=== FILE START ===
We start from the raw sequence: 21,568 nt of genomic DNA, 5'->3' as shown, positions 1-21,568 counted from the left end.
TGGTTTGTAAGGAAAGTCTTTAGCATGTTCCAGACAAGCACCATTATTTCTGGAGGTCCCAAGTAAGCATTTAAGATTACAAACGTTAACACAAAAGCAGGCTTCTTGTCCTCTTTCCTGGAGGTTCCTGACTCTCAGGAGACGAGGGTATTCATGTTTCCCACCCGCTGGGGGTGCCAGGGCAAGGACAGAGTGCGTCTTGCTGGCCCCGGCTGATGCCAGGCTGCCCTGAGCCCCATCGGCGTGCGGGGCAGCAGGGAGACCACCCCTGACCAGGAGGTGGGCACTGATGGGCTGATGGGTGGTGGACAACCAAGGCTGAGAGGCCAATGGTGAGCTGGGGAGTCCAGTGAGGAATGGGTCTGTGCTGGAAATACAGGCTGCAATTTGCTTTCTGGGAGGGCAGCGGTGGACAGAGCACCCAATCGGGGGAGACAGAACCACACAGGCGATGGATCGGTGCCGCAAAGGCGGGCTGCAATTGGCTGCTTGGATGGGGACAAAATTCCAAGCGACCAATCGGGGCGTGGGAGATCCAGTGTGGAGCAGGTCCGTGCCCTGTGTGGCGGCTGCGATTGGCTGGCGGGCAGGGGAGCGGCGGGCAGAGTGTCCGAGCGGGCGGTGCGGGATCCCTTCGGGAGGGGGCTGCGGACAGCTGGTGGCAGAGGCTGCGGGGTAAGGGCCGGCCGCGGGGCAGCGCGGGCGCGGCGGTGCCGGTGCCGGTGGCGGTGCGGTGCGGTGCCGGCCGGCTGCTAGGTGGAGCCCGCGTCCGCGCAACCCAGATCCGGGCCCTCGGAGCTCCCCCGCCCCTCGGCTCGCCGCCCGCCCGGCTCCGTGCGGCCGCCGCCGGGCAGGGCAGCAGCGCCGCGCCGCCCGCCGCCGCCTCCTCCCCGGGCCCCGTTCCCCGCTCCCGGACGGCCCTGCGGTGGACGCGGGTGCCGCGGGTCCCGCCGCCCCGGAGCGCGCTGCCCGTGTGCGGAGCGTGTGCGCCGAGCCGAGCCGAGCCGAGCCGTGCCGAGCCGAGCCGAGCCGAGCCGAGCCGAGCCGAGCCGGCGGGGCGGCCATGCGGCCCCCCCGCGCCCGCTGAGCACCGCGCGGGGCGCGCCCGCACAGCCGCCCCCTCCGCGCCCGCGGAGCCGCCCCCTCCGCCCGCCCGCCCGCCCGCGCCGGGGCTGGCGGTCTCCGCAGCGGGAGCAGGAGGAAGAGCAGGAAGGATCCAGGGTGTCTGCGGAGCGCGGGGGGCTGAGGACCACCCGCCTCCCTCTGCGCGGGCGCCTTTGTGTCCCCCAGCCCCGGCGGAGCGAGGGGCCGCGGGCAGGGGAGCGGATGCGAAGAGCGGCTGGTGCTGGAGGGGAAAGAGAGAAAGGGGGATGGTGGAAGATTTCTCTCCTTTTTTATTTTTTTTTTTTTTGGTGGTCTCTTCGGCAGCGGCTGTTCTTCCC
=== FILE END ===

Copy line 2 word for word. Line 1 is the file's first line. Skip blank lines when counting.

TGGTTTGTAAGGAAAGTCTTTAGCATGTTCCAGACAAGCACCATTATTTCTGGAGGTCCCAAGTAAGCATTTAAGATTACAAACGTTAACACAAAAGCAGGCTTCTTGTCCTCTTTCCTGGAGGTTCCTGACTCTCAGGAGACGAGGGTATTCATGTTTCCCACCCGCTGGGGGTGCCAGGGCAAGGACAGAGTGCGTCTTGCTGGCCCCGGCTGATGCCAGGCTGCCCTGAGCCCCATCGGCGTGCGGGGCAGCAGGGAGACCACCCCTGACCAGGAGGTGGGCACTGATGGGCTGATGGGTGGTGGACAACCAAGGCTGAGAGGCCAATGGTGAGCTGGGGAGTCCAGTGAGGAATGGGTCTGTGCTGGAAATACAGGCTGCAATTTGCTTTCTGGGAGGGCAGCGGTGGACAGAGCACCCAATCGGGGGAGACAGAACCACACAGGCGATGGATCGGTGCCGCAAAGGCGGGCTGCAATTGGCTGCTTGGATGGGGACAAAATTCCAAGCGACCAATCGGGGCGTGGGAGATCCAGTGTGGAGCAGGTCCGTGCCCTGTGTGGCGGCTGCGATTGGCTGGCGGGCAGGGGAGCGGCGGGCAGAGTGTCCGAGCGGGCGGTGCGGGATCCCTTCGGGAGGGGGCTGCGGACAGCTGGTGGCAGAGGCTGCGGGGTAAGGGCCGGCCGCGGGGCAGCGCGGGCGCGGCGGTGCCGGTGCCGGTGGCGGTGCGGTGCGGTGCCGGCCGGCTGCTAGGTGGAGCCCGCGTCCGCGCAACCCAGATCCGGGCCCTCGGAGCTCCCCCGCCCCTCGGCTCGCCGCCCGCCCGGCTCCGTGCGGCCGCCGCCGGGCAGGGCAGCAGCGCCGCGCCGCCCGCCGCCGCCTCCTCCCCGGGCCCCGTTCCCCGCTCCCGGACGGCCCTGCGGTGGACGCGGGTGCCGCGGGTCCCGCCGCCCCGGAGCGCGCTGCCCGTGTGCGGAGCGTGTGCGCCGAGCCGAGCCGAGCCGAGCCGTGCCGAGCCGAGCCGAGCCGAGCCGAGCCGAGCCGAGCCGGCGGGGCGGCCATGCGGCCCCCCCGCGCCCGCTGAGCACCGCGCGGGGCGCGCCCGCACAGCCGCCCCCTCCGCGCCCGCGGAGCCGCCCCCTCCGCCCGCCCGCCCGCCCGCGCCGGGGCTGGCGGTCTCCGCAGCGGGAGCAGGAGGAAGAGCAGGAAGGATCCAGGGTGTCTGCGGAGCGCGGGGGGCTGAGGACCACCCGCCTCCCTCTGCGCGGGCGCCTTTGTGTCCCCCAGCCCCGGCGGAGCGAGGGGCCGCGGGCAGGGGAGCGGATGCGAAGAGCGGCTGGTGCTGGAGGGGAAAGAGAGAAAGGGGGATGGTGGAAGATTTCTCTCCTTTTTTATTTTTTTTTTTTTTGGTGGTCTCTTCGGCAGCGGCTGTTCTTCCC